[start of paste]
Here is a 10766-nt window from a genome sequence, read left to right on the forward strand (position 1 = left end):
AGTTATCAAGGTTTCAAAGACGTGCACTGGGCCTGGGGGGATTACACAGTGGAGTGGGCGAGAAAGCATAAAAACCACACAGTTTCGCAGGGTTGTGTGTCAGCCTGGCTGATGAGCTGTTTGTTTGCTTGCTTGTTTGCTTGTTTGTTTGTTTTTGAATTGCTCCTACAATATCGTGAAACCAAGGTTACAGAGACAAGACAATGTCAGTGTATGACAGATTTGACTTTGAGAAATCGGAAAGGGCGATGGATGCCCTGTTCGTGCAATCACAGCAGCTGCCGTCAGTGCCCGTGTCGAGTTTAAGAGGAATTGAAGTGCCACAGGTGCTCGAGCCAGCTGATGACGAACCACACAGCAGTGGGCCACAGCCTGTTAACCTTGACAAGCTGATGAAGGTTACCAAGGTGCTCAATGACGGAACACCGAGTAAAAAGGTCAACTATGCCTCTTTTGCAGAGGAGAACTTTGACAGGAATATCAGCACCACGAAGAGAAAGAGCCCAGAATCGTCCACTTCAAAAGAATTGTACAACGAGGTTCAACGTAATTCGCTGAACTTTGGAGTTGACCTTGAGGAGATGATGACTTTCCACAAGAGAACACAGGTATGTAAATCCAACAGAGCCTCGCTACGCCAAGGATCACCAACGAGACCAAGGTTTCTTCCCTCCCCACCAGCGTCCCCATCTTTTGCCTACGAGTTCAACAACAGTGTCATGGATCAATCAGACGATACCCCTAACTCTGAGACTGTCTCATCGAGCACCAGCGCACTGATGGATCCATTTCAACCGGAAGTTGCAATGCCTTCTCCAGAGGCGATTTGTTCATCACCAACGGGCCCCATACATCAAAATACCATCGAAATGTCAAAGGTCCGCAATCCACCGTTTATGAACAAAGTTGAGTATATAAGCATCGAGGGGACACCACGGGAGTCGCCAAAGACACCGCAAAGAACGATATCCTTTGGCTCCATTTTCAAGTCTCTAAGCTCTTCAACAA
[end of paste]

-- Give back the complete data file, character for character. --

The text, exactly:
Here is a 10766-nt window from a genome sequence, read left to right on the forward strand (position 1 = left end):
AGTTATCAAGGTTTCAAAGACGTGCACTGGGCCTGGGGGGATTACACAGTGGAGTGGGCGAGAAAGCATAAAAACCACACAGTTTCGCAGGGTTGTGTGTCAGCCTGGCTGATGAGCTGTTTGTTTGCTTGCTTGTTTGCTTGTTTGTTTGTTTTTGAATTGCTCCTACAATATCGTGAAACCAAGGTTACAGAGACAAGACAATGTCAGTGTATGACAGATTTGACTTTGAGAAATCGGAAAGGGCGATGGATGCCCTGTTCGTGCAATCACAGCAGCTGCCGTCAGTGCCCGTGTCGAGTTTAAGAGGAATTGAAGTGCCACAGGTGCTCGAGCCAGCTGATGACGAACCACACAGCAGTGGGCCACAGCCTGTTAACCTTGACAAGCTGATGAAGGTTACCAAGGTGCTCAATGACGGAACACCGAGTAAAAAGGTCAACTATGCCTCTTTTGCAGAGGAGAACTTTGACAGGAATATCAGCACCACGAAGAGAAAGAGCCCAGAATCGTCCACTTCAAAAGAATTGTACAACGAGGTTCAACGTAATTCGCTGAACTTTGGAGTTGACCTTGAGGAGATGATGACTTTCCACAAGAGAACACAGGTATGTAAATCCAACAGAGCCTCGCTACGCCAAGGATCACCAACGAGACCAAGGTTTCTTCCCTCCCCACCAGCGTCCCCATCTTTTGCCTACGAGTTCAACAACAGTGTCATGGATCAATCAGACGATACCCCTAACTCTGAGACTGTCTCATCGAGCACCAGCGCACTGATGGATCCATTTCAACCGGAAGTTGCAATGCCTTCTCCAGAGGCGATTTGTTCATCACCAACGGGCCCCATACATCAAAATACCATCGAAATGTCAAAGGTCCGCAATCCACCGTTTATGAACAAAGTTGAGTATATAAGCATCGAGGGGACACCACGGGAGTCGCCAAAGACACCGCAAAGAACGATATCCTTTGGCTCCATTTTCAAGTCTCTAAGCTCTTCAACAA